Russia Embassy slams media reports that it interfered in SA elections, calls them 'hit pieces'

2019-05-13 18:31

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The Russian Embassy in Pretoria has dismissed as fake news, media reports detailing an alleged plot by a businessman with links to President Vladimir Putin to interfere in South Africa's elections.

In response to a query by News24, Russian Embassy press-attaché Alexander Kulyaev said Russia "does not interfere or meddle in the internal affairs of other countries" and slammed reports as 'hit pieces' designed to portray Russia in a negative light.

Last week – on May, 7 – Daily Maverick reported on an alleged plot by Russian businessman Yevgeny Prigozhin to discredit opposition party leaders Julius Malema and Mmusi Maimane.

Prigozhin who is known to be close to Putin, is believed to be behind the infamous Internet Research Agency and was one of a handful of people indicted by the US Special Counsel Robert Mueller for interference in the US presidential elections in 2016.

Daily Maverick reported that an NGO named the Association for Free Research and International Cooperation (Afric), together with political technologist Peter Bychkov – who works for Prigozhin – were involved in a scheme to create a disinformation campaign that would create and distribute propaganda against the DA and the EFF, South Africa's two largest opposition parties.

Prigozhin's employee Yulia Afanasyeva was the author of a series of documents seen by Daily Maverick and obtained by the Dossier Centre, an investigative unit based in London funded by former Russian oligarch turned rights-activist Mikhail Khodorkovsky.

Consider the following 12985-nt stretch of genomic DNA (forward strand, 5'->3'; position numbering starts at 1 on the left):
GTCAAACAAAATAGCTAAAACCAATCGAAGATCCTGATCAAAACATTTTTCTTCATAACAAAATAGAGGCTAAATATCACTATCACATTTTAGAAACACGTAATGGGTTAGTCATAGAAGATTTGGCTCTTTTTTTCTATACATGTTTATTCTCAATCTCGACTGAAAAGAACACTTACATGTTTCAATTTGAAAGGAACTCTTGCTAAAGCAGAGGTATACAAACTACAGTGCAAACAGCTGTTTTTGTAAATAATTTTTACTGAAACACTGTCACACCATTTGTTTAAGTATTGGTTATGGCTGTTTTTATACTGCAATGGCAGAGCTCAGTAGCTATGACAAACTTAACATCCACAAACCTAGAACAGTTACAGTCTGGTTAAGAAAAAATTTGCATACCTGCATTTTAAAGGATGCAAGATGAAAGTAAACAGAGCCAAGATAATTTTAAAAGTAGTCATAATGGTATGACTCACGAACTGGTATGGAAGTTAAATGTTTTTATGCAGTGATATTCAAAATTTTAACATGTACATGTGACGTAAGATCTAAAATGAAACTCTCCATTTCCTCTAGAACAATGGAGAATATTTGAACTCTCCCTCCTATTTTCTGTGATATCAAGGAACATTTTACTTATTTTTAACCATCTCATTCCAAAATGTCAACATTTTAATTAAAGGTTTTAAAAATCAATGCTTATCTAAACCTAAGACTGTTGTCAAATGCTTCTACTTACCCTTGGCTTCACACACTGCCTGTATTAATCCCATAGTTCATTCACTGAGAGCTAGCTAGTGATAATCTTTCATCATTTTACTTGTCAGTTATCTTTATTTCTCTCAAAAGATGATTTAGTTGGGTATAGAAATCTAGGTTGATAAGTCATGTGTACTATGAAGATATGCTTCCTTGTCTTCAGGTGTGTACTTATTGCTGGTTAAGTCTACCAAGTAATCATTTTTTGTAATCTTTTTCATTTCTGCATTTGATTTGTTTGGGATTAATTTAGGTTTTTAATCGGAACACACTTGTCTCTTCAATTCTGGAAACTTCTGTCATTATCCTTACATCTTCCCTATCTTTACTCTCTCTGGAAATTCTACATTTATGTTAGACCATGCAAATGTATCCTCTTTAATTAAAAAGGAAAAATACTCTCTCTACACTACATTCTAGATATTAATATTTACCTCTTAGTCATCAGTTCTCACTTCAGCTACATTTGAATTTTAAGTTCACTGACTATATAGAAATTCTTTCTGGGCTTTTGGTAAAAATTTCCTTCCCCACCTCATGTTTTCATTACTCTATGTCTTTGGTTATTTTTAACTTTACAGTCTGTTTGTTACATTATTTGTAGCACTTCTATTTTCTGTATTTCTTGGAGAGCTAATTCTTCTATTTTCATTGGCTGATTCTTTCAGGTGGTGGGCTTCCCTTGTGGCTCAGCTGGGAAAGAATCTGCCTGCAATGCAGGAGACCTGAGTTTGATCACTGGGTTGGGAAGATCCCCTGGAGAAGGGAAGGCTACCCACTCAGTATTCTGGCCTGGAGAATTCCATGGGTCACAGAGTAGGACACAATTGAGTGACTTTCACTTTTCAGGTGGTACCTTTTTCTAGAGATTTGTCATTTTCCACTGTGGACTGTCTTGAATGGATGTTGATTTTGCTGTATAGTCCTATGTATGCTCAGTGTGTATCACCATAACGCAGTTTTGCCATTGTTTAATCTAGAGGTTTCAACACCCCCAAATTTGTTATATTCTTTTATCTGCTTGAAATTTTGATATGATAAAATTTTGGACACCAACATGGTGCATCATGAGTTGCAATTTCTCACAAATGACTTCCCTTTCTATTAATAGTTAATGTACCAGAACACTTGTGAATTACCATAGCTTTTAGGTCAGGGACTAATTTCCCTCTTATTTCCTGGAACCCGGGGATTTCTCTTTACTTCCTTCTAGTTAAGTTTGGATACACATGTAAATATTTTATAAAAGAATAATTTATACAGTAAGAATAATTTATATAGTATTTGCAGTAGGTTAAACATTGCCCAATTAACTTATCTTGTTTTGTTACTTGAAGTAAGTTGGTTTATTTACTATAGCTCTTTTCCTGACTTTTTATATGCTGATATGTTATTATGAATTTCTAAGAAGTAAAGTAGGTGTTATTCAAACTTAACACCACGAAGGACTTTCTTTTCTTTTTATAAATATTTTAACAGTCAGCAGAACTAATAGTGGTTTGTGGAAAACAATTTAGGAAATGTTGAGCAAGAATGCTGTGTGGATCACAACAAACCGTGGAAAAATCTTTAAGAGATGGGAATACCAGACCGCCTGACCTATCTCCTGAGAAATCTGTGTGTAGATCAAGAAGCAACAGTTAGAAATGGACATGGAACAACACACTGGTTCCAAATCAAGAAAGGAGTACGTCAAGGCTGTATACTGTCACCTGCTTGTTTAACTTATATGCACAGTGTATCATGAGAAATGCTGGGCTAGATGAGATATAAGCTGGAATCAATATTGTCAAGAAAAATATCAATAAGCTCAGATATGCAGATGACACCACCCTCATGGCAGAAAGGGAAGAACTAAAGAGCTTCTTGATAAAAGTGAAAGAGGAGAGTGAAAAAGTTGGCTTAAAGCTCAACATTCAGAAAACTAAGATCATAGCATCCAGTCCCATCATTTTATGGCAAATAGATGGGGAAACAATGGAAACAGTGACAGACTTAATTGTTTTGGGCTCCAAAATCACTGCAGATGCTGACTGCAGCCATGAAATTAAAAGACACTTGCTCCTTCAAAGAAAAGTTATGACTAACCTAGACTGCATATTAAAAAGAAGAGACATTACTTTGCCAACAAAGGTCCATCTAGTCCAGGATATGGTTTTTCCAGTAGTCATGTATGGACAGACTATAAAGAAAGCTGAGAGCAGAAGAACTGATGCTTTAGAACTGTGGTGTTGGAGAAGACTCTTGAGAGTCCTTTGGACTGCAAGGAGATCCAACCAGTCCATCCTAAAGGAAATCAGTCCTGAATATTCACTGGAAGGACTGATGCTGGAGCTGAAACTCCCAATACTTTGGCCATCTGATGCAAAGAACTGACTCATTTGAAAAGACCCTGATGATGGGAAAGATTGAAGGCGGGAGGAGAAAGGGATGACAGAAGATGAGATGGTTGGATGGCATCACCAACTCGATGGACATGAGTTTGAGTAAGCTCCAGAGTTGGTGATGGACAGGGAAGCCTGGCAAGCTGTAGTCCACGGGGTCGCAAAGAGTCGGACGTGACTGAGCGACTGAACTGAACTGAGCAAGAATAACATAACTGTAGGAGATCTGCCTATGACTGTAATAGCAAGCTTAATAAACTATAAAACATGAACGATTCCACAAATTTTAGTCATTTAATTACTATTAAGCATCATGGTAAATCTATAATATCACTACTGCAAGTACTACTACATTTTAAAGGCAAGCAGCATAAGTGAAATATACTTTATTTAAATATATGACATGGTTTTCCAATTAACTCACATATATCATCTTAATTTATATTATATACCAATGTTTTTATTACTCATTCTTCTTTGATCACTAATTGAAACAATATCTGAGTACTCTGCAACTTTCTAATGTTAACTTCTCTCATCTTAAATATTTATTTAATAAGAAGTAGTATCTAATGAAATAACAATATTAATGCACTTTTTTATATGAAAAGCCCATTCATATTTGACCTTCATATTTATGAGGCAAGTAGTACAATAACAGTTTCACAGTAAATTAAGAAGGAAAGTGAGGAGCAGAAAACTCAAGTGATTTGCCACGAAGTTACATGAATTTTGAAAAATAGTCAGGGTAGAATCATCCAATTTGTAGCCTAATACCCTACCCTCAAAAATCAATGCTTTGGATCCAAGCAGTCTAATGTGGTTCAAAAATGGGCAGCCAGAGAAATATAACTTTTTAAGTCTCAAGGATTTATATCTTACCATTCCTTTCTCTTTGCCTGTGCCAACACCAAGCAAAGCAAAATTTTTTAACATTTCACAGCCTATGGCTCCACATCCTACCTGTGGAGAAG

Daily Maverick reported that the documents showed that Bychkov had dispatched political analysts to South Africa in February 2019, under the wing of Afric and the International Anti-Crisis Centre (IAC), which the publication described as a "geopolitical research centre whose work aligns with Russian geopolitical strategy, both of which are used as a cover for Prigozhin's activities in South Africa".

Kulyaev, speaking on behalf of the Embassy, dismissed the documents as fraudulent and classified the Daily Maverick article as a 'hit piece'.

ALSO READ: From Russia with disinformation? Election interference plot by Putin’s man uncovered – reports

"We would like to point out that the Daily Maverick article is the latest of a series of publications designed to portray Russia in a negative light, invent and promote a false narrative attempting to involve our country in internal South African politics," he said.

"As we have repeatedly noted in our official responses to these wild and groundless fabrications (7 articles have prompted reaction from the Embassy starting April this year – is it a coincidence these hit-pieces were published just ahead of the election, with the DM one published on the 7th of May), Russia does not interfere or meddle in internal affairs of other countries, unconditional respect for the right of all nations and peoples to decide their own future and adherence to the principle of non-interference are the core principles of Russia's foreign policy."